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Region 3 News Release
News Release
  • For Immediate Release: October 11, 2005
  • Clearing Your Home of Asthma Triggers by Donald S. Welsh, EPA Regional Administrator
    Donna Heron, 215-814-5113

    Asthma is a serious lung disease. During an asthma attack, the airways get narrow, making it difficult to breathe. Symptoms of asthma include wheezing, shortness of breath, and coughing. Asthma can even cause death.

    If you have asthma or a child with asthma, you are not alone. About 17 million Americans have asthma. Asthma is the leading cause of long-term illness in children.

    The air that children breathe can make a difference. Asthma may be triggered by allergens and irritants that are common in homes. To help your child breathe easier, consult a doctor and take precautions to reduce asthma triggers in your home.

    Here are some common triggers:

    Secondhand smoke. Asthma can be triggered by the smoke from the burning end of a cigarette, pipe, or cigar and the smoke breathed out by a smoker. Choose not to smoke in your home or car and do not allow others to do so either.

    Dust mites. Dust mites are too small to be seen but are found in every home. Dust mites live in mattresses, pillows, carpets, fabric-covered furniture, bedcovers, clothes, and stuffed toys. Wash sheets and blankets once a week in hot water. Choose washable stuffed toys, wash them often in hot water, and dry thoroughly. Keep stuffed toys off beds. Cover mattresses and pillows in dust-proof (allergen-impermeable) zippered covers.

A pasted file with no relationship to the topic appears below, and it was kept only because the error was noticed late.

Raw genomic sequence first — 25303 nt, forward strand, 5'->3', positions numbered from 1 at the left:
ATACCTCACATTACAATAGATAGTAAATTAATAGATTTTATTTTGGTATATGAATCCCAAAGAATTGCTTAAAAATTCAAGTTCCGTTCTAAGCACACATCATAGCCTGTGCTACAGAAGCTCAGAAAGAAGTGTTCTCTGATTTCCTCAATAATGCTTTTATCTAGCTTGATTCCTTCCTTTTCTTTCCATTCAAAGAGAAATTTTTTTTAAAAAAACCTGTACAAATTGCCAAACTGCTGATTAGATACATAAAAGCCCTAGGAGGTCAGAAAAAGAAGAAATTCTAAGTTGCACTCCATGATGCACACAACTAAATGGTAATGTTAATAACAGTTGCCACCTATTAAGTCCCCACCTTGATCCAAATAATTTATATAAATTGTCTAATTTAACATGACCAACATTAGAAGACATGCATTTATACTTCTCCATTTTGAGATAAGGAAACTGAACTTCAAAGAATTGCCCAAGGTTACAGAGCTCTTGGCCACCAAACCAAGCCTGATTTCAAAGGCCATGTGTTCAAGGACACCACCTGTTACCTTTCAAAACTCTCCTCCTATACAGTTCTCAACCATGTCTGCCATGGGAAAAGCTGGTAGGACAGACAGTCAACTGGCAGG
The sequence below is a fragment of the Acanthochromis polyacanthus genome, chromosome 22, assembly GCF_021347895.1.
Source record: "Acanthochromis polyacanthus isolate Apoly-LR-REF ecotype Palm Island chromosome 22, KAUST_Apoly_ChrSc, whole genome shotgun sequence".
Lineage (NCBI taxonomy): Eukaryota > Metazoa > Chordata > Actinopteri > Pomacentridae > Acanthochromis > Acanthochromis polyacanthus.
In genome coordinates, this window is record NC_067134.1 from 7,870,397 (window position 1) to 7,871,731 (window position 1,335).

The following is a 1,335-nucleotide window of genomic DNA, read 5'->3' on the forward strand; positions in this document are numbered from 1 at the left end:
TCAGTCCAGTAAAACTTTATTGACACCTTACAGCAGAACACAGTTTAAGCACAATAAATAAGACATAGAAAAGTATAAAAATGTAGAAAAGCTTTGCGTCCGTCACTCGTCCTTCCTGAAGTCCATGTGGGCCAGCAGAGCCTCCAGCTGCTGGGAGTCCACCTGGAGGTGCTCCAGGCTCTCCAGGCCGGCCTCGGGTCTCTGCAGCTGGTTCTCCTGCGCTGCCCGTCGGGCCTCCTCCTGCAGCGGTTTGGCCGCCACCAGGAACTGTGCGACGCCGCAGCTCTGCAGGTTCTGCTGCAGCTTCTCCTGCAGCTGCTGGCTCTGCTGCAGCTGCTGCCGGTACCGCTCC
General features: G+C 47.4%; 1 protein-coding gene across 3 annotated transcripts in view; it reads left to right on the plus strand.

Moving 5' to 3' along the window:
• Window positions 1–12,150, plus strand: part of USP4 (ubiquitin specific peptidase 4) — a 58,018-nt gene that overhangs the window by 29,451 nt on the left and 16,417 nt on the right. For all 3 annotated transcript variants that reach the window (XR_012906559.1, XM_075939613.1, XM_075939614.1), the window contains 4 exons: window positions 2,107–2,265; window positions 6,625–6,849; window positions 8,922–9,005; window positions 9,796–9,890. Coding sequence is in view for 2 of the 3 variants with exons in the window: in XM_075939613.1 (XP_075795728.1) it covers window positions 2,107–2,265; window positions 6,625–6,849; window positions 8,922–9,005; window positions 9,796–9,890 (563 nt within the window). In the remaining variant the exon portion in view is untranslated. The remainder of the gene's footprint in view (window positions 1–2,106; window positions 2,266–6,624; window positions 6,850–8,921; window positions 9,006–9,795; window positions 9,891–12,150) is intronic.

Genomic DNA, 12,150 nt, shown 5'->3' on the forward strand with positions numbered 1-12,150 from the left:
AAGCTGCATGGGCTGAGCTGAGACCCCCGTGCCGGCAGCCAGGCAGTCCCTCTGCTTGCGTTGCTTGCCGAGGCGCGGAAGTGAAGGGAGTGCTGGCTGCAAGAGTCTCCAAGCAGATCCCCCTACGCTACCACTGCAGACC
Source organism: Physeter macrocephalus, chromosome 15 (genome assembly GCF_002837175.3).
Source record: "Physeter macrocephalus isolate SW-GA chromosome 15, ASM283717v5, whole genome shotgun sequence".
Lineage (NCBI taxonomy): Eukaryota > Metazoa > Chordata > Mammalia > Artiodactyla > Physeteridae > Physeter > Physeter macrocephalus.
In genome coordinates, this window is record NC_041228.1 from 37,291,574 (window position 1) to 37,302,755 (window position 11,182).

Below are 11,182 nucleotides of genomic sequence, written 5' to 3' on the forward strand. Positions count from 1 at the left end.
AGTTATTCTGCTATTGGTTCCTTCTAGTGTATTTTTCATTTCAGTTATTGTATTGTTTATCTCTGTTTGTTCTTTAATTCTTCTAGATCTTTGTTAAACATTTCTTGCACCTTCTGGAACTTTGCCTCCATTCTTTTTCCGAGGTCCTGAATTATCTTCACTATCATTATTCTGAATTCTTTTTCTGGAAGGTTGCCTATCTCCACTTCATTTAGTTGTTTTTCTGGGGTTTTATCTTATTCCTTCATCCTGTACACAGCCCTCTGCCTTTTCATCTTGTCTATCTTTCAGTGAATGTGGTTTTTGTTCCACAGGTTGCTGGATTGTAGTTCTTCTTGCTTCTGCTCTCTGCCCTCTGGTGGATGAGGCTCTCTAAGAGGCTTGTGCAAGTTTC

Pets. Your pet=s skin flakes, urine, and saliva can be asthma triggers. Consider keeping pets outdoors or even finding a new home for your pets, if necessary. Keep pets out of the bedroom and other sleeping areas at all times, and keep the door closed. Keep pets away from fabric-covered furniture, carpets, and stuffed toys.

    Molds. Molds grow on damp materials. The key to mold control is moisture control. If mold is a problem in your home, clean up the mold and get rid of excess water or moisture. Lowering the moisture also helps reduce other triggers, such as dust mites and cockroaches. Wash mold off hard surfaces and dry completely. Absorbent materials, such as ceiling tiles and carpet, with mold may need to be replaced. Fix leaky plumbing or other sources of water. Keep drip pans in your air conditioner, refrigerator, and dehumidifier clean and dry. Use exhaust fans or open windows in kitchens and bathrooms when showering, cooking, or using the dishwasher. Vent clothes dryers to the outside. Maintain low indoor humidity, ideally between 30-50% relative humidity. Humidity levels can be measured by hygrometers which are available at local hardware stores.

    Pests. Droppings or body parts of pests such as cockroaches or rodents can be asthma triggers. Do not leave food or garbage out. Store food in airtight containers. Clean all food crumbs or spilled liquids right away. Try using poison baits, boric acid (for cockroaches), or traps first before using pesticidal sprays. If sprays are used, limit the spray to infested area. Carefully follow instructions on the label. Make sure there is plenty of fresh air when you spray, and keep the person with asthma out of the room.

    Not all of the asthma triggers addressed here affect every person with asthma. Not all asthma triggers are listed here. See your doctor or health care provider for more information.

    Also, house dust may contain asthma triggers. Remove dust often with a damp cloth, and vacuum carpet and fabric-covered furniture to reduce dust build-up. Allergic people should leave the area being vacuumed. Using vacuums with high efficiency filters or central vacuums may be helpful. When your local weather forecast announces an ozone action day, stay indoors as much as possible.

    For more information, U.S. Environmental Protection Agency, http://www.epa.gov/iaq or call EPA Indoor Air Quality Information Clearinghouse at (800) 438-4318 or the National Asthma Education and Prevention Program Guidelines for the Diagnosis and Management of Asthma at (301) 592-8573.

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